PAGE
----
In March 2005, CJA filed an amicus brief supporting the appeal of a D.C. Circuit Court ruling in a suit against the government of Iraq for torture claims.  The original complaint was brought under an exception to the Foreign Sovereign Immunities Act (FSIA) that provides victims of state sponsored terrorism, including torture and extrajudicial killing, with the ability to seek redress for their injuries in U.S. courts.

Background

Acree v. Republic of Iraq was filed on behalf of seventeen American POWs who were tortured, beaten, and starved while held captive in Iraq during the 1991 Gulf War.  The plaintiffs also included 37 family members of the POWs who suffered psychological and emotional harm as a result of the ill-treatment to which their loved ones were subjected.

On July 30, 2003, the U.S. District Court for the District of Columbia dismissed the case, holding that a Congressional military appropriations bill gave the President the authority to restore sovereign immunity to the State of Iraq, despite the state sponsor of terrorism exception in the FSIA. According to the court, the Bush administration’s position  was that the “POWs are unable to recover any portion of their judgment, despite their sacrifice in the service of their country.”  Plaintiffs appealed to the D.C. Circuit Court of Appeals.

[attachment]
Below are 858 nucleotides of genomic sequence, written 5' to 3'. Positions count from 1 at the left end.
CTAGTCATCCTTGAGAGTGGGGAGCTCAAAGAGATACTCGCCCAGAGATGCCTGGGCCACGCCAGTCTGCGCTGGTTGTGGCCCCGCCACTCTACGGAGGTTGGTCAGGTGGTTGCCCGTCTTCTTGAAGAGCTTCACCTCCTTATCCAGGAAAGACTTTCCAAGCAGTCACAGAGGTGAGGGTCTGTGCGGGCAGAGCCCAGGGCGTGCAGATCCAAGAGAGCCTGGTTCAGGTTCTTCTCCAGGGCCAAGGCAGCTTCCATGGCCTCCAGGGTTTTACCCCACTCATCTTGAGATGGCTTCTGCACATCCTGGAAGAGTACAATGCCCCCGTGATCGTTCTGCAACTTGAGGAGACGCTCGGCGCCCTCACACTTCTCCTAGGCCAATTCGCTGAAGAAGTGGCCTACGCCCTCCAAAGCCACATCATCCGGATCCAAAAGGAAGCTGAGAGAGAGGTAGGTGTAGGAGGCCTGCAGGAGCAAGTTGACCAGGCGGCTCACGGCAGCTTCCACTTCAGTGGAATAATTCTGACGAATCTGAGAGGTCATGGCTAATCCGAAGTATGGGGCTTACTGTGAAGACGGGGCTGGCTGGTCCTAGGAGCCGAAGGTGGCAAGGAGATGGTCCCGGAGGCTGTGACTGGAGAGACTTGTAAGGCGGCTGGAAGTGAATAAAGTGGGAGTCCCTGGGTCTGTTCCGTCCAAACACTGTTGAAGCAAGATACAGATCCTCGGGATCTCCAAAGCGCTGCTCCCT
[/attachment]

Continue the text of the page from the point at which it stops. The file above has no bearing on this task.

The Court of Appeals held that the state sponsor of terrorism exception in the FSIA is merely a jurisdictional grant and that plaintiffs required an independent federal cause of action to bring claims of torture.  Our amicus brief, filed in March 2005, argued that the U.S. Supreme Court should review the case because the appeals court’s analysis contradicted the Court’s ruling in Sosa v. Álvarez Machain, which authorizes federal courts to hear cases of severe human rights abuses.  Our position was that the appeals court’s analysis created an odd dichotomy: it allowed aliens to sue for torture under international law but denied a similar right to former U.S. prisoners of war who were tortured.

Outcome

On April 25, 2005, the Supreme Court refused to grant cert, leaving the appeals court ruling intact.

ATTACHED DOCUMENTS

CJA Amicus Brief
Mar 05 Amicus Brief: CJA and International Law Scholars
Related Documents
04 Jun 04
DC Circuit Court Opinion